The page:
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date: 03 July 2020

Coffeehouses and Cafes

Source:
Encyclopedia of the Enlightenment
Author(s):

Thomas Brennan

Coffeehouses and Cafes. 

From their origins in the mid-seventeenth century, the cafes and coffeehouses of Europe created a special social space that contributed to the dissemination of Enlightenment culture. Different from the traditional tavern, the cafes offered a range of new beverages—imports into Europe, the coffee, tea, and chocolate, which were noteworthy, above all, for being nonalcoholic—and a new social environment. Despite much debate about the effects of nonalcoholic drinks, variously described as calming, stimulating, eroticizing, emasculating, healthful, and poisonous, all agreed on their quality of maintaining sobriety. They quickly became a form of commentary on what elites were coming to see as the unrestrained, irrational, drunken culture of the popular classes. The cafes that spread rapidly through European cities in the second half of the seventeenth century emphasized their decorum and carefully distanced themselves from the rowdy, vulgar sociability of the tavern. The early English coffeehouses, which grew to number several thousand in London alone and dozens in most provincial cities, served nothing alcoholic and promoted themselves as temperance alternatives. They specifically banned the common pub practice of drinking healths, even with coffee. On the Continent, where a dozen cafes could be found in most cities (and Paris claimed several hundred) they also served a wide range of exotic alcohols, many of them based on the growing popularity of spirits, as well as expensive wines from distant countries. Many cafes adopted a decor that was deliberately more luxurious than taverns, with much use of mirrors, marble, and expensive furniture, to suggest the elegance and semi-public domesticity of the salon.

A Middle-Class Clientele

Cafes and coffeehouses also managed to attract a different, more middle-class clientele than that of the traditional tavern. Taverns were increasingly scorned as the haunts of the disreputable populace and, more importantly, the stage of a popular culture from which refined society was withdrawing. Cafes alone offered a public sociability that was open yet respectable. Their customers on the Continent, until late in the eighteenth century, were that amalgam of elite and middle class known as honnêtes gens. English coffeehouses may have had a broader clientele; some sources insist on the wide social range of people to be found there, but most focus on a similarly literate and gentle patronage. The customers were overwhelmingly—and in Germany perhaps exclusively—male, and everywhere cafes were uniquely urban, for they depended on the middle class that was rapidly growing within cities. If an artisan entered a cafe—but the glazier Ménétra mentioned only one such visit among hundreds of references to drinking in taverns—he would find a sociability unlike that of the tavern. For the point of cafe society was conversation, the polite but pointed discussion of ideas, news, and literature that marked an important stage in the spread of civility. The growing social, commercial, and political importance of the social groups that made up the cafe's clientele combined with their avid examination of all kinds of issues in a public forum to create a new political force called public opinion.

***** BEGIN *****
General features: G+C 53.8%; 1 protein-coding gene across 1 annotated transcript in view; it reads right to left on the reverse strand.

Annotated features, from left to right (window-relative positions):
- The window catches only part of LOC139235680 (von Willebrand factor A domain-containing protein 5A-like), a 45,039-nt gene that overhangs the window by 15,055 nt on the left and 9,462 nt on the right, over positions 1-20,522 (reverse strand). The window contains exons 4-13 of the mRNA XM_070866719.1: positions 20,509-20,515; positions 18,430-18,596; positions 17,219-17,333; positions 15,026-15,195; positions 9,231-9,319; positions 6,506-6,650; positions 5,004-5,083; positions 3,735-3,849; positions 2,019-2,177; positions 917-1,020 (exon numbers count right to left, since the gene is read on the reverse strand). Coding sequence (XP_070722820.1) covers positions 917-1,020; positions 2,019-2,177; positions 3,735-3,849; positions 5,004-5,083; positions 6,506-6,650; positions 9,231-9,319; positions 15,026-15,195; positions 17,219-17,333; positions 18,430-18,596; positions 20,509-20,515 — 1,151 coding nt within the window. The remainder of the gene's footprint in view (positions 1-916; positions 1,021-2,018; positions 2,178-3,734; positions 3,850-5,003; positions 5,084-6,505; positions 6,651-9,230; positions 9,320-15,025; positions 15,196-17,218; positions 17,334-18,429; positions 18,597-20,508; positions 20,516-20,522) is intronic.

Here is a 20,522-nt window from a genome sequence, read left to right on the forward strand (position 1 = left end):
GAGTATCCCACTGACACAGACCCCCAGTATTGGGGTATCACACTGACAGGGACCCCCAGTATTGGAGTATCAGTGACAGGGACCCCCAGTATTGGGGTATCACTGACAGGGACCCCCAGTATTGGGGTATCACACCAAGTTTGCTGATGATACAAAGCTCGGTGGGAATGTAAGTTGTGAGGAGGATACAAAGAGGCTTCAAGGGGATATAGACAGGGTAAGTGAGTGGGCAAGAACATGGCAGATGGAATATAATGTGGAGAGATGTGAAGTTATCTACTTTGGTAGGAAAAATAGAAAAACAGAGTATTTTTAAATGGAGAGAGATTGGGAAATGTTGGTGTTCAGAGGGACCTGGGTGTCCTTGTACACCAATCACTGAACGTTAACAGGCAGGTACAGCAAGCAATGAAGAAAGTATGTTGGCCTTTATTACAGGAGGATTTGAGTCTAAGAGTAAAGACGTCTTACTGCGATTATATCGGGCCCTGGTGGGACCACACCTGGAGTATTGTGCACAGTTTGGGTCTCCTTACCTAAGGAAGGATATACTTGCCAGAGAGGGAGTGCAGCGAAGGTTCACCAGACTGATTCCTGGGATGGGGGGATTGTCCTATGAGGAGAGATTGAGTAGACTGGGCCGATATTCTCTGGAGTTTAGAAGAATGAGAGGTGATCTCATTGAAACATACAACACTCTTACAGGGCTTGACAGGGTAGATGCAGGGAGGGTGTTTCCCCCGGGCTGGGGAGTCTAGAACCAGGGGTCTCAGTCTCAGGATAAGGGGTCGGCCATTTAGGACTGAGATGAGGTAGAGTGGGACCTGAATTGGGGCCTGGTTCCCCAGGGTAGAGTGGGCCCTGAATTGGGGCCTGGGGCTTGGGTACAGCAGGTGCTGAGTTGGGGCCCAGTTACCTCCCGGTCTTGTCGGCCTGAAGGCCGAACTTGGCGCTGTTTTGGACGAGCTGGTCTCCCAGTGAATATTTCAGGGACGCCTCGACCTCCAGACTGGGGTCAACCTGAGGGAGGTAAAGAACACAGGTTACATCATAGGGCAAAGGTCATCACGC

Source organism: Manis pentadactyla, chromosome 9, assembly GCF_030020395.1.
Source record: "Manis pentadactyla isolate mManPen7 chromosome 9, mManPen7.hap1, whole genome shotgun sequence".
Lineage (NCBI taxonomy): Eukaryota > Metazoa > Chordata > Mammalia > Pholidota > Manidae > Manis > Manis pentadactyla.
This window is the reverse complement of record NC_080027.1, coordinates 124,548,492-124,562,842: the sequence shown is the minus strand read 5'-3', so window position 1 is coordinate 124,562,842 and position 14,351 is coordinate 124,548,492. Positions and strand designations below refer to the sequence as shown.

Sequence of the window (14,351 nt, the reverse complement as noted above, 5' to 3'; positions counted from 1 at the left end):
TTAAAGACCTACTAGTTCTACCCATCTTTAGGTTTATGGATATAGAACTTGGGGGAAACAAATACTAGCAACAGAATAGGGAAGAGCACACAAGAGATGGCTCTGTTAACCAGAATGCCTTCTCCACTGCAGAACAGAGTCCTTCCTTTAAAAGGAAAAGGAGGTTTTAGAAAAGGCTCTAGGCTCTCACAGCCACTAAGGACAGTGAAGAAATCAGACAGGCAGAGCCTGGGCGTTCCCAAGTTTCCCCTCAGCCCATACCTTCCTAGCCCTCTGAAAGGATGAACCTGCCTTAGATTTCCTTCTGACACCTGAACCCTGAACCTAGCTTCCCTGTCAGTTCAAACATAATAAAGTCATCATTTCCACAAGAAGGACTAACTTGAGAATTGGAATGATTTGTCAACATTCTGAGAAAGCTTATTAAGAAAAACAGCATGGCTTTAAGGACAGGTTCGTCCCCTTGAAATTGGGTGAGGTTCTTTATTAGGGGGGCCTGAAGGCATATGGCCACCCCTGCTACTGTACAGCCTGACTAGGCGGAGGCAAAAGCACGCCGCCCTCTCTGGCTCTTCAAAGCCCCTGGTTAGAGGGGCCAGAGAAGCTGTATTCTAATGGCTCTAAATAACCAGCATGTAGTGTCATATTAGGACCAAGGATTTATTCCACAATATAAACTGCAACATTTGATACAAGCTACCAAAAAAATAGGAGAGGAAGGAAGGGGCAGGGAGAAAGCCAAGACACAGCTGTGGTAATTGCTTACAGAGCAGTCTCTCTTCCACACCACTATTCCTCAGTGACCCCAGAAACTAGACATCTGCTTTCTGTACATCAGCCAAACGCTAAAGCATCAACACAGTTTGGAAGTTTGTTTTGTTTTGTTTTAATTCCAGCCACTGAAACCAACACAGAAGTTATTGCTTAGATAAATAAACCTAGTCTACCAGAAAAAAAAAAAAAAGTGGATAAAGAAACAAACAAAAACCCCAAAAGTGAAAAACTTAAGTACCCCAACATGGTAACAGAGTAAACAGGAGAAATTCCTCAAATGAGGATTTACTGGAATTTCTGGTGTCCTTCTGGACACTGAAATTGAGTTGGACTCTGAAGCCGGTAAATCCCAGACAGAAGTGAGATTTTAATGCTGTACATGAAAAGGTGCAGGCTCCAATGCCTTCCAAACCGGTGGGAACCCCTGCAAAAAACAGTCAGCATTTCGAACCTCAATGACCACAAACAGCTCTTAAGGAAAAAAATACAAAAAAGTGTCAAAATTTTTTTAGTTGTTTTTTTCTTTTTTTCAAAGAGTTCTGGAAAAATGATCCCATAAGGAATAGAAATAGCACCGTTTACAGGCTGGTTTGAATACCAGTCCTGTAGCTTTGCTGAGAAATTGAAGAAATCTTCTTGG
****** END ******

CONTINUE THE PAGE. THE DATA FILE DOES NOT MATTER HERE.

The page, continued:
A recent generation of historians writing about the Enlightenment has drawn its inspiration from the work of Jürgen Habermas, whose Structural Transformation of the Public Sphere argued that bourgeois civil society emerged in the eighteenth century with the growth of a self-conscious and critical public. As literate private persons increasingly exchanged their ideas about a wide range of public issues, from economic matters on to literary, cultural and political topics, in a public and often published forum, they created a self-conscious identity and culture—a “bourgeois public sphere”—that gradually rose up to challenge the traditional public sphere of the court and the government. Habermas pointed particularly to the role of coffeehouses in England and Germany as the locus of much of this communication, in the form of both conversation and publication. Coffeehouses had become “centers of criticism” where public opinion was both created and recorded.

The Public Sphere